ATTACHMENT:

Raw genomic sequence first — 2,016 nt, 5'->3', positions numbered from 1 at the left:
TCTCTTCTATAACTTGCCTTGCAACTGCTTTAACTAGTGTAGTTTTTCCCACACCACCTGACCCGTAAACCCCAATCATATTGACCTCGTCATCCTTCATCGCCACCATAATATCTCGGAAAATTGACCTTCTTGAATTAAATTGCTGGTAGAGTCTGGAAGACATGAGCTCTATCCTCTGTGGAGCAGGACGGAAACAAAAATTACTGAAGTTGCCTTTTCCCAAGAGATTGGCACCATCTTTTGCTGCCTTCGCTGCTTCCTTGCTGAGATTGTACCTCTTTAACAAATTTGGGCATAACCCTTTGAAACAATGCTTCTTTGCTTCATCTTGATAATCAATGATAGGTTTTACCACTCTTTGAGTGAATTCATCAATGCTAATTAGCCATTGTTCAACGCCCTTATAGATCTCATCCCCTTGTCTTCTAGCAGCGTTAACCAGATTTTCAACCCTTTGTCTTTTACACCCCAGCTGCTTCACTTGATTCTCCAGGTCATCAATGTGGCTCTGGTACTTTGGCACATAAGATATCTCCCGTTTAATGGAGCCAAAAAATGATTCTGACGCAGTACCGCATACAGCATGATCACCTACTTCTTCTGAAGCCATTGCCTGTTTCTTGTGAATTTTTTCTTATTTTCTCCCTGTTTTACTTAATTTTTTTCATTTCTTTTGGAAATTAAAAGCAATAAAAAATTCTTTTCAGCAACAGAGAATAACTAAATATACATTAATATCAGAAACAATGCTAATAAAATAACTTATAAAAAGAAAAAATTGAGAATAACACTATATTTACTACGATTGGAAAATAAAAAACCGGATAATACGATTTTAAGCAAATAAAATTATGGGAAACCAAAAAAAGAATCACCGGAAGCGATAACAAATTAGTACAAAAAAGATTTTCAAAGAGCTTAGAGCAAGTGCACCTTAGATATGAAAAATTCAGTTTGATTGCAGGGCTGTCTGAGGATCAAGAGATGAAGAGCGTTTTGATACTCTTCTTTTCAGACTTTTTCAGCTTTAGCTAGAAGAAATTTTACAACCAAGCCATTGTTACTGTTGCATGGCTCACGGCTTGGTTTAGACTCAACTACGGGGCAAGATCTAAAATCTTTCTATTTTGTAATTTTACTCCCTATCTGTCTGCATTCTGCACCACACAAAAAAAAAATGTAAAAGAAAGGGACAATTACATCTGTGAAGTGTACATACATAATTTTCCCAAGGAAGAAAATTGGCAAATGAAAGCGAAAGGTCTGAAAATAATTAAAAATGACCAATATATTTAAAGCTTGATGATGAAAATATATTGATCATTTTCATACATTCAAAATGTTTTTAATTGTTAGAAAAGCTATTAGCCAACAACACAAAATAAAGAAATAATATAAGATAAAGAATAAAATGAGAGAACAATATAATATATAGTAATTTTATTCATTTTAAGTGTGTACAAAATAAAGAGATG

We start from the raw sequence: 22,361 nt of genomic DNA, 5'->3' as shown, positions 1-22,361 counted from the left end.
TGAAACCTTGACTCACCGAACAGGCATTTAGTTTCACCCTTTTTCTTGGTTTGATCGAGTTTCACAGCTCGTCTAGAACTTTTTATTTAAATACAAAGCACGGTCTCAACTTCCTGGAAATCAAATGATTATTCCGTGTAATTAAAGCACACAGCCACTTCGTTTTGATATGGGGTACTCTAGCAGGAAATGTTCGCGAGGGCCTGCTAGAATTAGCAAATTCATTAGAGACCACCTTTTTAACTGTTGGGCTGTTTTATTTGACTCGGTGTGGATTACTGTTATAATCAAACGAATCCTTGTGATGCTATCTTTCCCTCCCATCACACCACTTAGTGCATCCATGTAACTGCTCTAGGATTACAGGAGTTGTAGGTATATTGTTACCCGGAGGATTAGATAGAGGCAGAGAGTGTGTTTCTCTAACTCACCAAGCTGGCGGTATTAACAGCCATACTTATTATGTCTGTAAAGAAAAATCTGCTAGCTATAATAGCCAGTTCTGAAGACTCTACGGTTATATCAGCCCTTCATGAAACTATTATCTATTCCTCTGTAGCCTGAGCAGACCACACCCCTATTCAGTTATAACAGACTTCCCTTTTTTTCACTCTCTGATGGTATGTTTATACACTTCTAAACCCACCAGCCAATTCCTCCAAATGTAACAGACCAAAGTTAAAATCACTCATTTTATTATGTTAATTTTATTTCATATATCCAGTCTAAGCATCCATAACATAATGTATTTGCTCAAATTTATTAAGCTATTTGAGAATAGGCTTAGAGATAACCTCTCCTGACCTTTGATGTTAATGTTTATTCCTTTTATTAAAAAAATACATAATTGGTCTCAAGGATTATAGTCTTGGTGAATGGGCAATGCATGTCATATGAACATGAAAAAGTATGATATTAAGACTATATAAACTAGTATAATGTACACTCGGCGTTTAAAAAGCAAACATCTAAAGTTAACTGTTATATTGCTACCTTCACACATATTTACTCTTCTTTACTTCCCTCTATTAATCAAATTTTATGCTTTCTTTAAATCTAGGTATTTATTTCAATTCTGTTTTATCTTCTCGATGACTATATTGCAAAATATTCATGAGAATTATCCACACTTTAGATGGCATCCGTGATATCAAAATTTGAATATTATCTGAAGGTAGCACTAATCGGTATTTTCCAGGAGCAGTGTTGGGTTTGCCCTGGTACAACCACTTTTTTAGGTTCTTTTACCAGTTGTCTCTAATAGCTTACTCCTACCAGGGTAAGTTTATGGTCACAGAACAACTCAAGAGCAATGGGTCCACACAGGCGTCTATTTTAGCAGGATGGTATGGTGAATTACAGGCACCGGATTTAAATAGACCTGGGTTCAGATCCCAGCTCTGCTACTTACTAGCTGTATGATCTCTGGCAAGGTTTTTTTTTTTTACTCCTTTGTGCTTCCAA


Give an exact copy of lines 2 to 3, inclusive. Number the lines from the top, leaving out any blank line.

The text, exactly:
TCTCTTCTATAACTTGCCTTGCAACTGCTTTAACTAGTGTAGTTTTTCCCACACCACCTGACCCGTAAACCCCAATCATATTGACCTCGTCATCCTTCATCGCCACCATAATATCTCGGAAAATTGACCTTCTTGAATTAAATTGCTGGTAGAGTCTGGAAGACATGAGCTCTATCCTCTGTGGAGCAGGACGGAAACAAAAATTACTGAAGTTGCCTTTTCCCAAGAGATTGGCACCATCTTTTGCTGCCTTCGCTGCTTCCTTGCTGAGATTGTACCTCTTTAACAAATTTGGGCATAACCCTTTGAAACAATGCTTCTTTGCTTCATCTTGATAATCAATGATAGGTTTTACCACTCTTTGAGTGAATTCATCAATGCTAATTAGCCATTGTTCAACGCCCTTATAGATCTCATCCCCTTGTCTTCTAGCAGCGTTAACCAGATTTTCAACCCTTTGTCTTTTACACCCCAGCTGCTTCACTTGATTCTCCAGGTCATCAATGTGGCTCTGGTACTTTGGCACATAAGATATCTCCCGTTTAATGGAGCCAAAAAATGATTCTGACGCAGTACCGCATACAGCATGATCACCTACTTCTTCTGAAGCCATTGCCTGTTTCTTGTGAATTTTTTCTTATTTTCTCCCTGTTTTACTTAATTTTTTTCATTTCTTTTGGAAATTAAAAGCAATAAAAAATTCTTTTCAGCAACAGAGAATAACTAAATATACATTAATATCAGAAACAATGCTAATAAAATAACTTATAAAAAGAAAAAATTGAGAATAACACTATATTTACTACGATTGGAAAATAAAAAACCGGATAATACGATTTTAAGCAAATAAAATTATGGGAAACCAAAAAAAGAATCACCGGAAGCGATAACAAATTAGTACAAAAAAGATTTTCAAAGAGCTTAGAGCAAGTGCACCTTAGATATGAAAAATTCAGTTTGATTGCAGGGCTGTCTGAGGATCAAGAGATGAAGAGCGTTTTGATACTCTTCTTTTCAGACTTTTTCAGCTTTAGCTAGAAGAAATTTTACAACCAAGCCATTGTTACTGTTGCATGGCTCACGGCTTGGTTTAGACTCAACTACGGGGCAAGATCTAAAATCTTTCTATTTTGTAATTTTACTCCCTATCTGTCTGCATTCTGCACCACACAAAAAAAAAATGTAAAAGAAAGGGACAATTACATCTGTGAAGTGTACATACATAATTTTCCCAAGGAAGAAAATTGGCAAATGAAAGCGAAAGGTCTGAAAATAATTAAAAATGACCAATATATTTAAAGCTTGATGATGAAAATATATTGATCATTTTCATACATTCAAAATGTTTTTAATTGTTAGAAAAGCTATTAGCCAACAACACAAAATAAAGAAATAATATAAGATAAAGAATAAAATGAGAGAACAATATAATATATAGTAATTTTATTCATTTTAAGTGTGTACAAAATAAAGAGATG

We start from the raw sequence: 22,361 nt of genomic DNA, 5'->3' as shown, positions 1-22,361 counted from the left end.